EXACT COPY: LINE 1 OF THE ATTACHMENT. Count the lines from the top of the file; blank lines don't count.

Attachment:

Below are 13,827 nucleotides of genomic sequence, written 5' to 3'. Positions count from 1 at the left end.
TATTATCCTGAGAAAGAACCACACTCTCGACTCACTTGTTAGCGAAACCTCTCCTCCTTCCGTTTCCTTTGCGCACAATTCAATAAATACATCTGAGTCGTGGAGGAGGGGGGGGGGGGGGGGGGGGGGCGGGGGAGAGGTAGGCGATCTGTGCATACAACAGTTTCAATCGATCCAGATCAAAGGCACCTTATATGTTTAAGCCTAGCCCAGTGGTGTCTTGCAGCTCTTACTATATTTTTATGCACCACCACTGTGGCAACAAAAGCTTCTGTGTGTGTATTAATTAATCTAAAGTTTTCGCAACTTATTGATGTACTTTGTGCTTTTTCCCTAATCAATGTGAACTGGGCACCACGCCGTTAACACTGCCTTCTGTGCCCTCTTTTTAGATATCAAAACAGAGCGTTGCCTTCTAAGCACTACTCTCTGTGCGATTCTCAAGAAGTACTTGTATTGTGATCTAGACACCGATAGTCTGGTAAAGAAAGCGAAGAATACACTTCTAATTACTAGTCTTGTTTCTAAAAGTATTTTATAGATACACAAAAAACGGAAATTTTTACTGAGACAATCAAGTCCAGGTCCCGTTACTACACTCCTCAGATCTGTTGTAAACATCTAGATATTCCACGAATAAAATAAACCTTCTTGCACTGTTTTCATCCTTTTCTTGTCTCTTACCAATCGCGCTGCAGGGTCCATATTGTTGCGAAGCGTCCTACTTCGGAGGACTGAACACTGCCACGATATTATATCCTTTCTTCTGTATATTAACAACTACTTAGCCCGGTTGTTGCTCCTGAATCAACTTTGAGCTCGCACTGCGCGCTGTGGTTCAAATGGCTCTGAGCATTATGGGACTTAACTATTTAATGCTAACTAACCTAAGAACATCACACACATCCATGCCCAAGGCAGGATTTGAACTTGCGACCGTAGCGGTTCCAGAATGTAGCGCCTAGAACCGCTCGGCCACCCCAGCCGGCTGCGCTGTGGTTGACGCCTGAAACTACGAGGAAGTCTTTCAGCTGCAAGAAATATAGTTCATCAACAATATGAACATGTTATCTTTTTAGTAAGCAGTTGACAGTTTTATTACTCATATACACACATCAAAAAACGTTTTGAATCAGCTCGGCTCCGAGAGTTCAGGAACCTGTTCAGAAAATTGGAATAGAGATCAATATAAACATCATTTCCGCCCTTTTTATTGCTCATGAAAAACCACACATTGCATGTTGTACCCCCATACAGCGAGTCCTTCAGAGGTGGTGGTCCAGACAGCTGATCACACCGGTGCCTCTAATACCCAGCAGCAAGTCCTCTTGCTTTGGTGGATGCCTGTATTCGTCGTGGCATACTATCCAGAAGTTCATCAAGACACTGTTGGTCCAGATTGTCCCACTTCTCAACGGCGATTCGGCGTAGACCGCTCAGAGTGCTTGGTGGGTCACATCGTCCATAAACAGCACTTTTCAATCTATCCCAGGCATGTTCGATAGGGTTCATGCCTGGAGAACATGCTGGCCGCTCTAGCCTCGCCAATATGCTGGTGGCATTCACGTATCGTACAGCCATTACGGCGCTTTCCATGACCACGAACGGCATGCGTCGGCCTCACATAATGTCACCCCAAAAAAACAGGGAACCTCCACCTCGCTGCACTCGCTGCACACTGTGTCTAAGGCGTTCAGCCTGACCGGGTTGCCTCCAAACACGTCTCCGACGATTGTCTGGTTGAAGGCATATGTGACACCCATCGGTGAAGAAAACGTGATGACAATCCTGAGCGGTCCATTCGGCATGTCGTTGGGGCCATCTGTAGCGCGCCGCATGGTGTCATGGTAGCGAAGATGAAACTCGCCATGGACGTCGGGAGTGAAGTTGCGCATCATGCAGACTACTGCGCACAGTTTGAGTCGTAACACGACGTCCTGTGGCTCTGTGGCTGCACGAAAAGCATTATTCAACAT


Below are 13,827 nucleotides of genomic sequence, written 5' to 3'. Positions count from 1 at the left end.